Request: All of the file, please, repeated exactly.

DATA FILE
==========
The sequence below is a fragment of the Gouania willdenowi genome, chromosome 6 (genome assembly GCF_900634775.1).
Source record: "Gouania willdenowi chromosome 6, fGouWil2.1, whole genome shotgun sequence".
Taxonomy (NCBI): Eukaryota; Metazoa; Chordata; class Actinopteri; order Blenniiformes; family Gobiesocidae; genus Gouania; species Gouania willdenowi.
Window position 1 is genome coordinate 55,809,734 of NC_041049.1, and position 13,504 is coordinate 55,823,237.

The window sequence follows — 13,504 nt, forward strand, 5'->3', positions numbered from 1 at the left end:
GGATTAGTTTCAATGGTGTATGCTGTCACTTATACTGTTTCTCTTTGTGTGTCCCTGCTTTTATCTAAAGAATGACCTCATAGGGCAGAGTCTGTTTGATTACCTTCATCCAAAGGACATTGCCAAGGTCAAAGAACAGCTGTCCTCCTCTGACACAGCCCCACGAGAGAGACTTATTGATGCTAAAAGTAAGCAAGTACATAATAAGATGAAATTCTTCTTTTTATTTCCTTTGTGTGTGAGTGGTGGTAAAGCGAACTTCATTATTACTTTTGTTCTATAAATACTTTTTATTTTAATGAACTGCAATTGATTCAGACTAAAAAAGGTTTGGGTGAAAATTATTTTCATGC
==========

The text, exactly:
The sequence below is a fragment of the Gouania willdenowi genome, chromosome 6 (genome assembly GCF_900634775.1).
Source record: "Gouania willdenowi chromosome 6, fGouWil2.1, whole genome shotgun sequence".
Taxonomy (NCBI): Eukaryota; Metazoa; Chordata; class Actinopteri; order Blenniiformes; family Gobiesocidae; genus Gouania; species Gouania willdenowi.
Window position 1 is genome coordinate 55,809,734 of NC_041049.1, and position 13,504 is coordinate 55,823,237.

The window sequence follows — 13,504 nt, forward strand, 5'->3', positions numbered from 1 at the left end:
GGATTAGTTTCAATGGTGTATGCTGTCACTTATACTGTTTCTCTTTGTGTGTCCCTGCTTTTATCTAAAGAATGACCTCATAGGGCAGAGTCTGTTTGATTACCTTCATCCAAAGGACATTGCCAAGGTCAAAGAACAGCTGTCCTCCTCTGACACAGCCCCACGAGAGAGACTTATTGATGCTAAAAGTAAGCAAGTACATAATAAGATGAAATTCTTCTTTTTATTTCCTTTGTGTGTGAGTGGTGGTAAAGCGAACTTCATTATTACTTTTGTTCTATAAATACTTTTTATTTTAATGAACTGCAATTGATTCAGACTAAAAAAGGTTTGGGTGAAAATTATTTTCATGC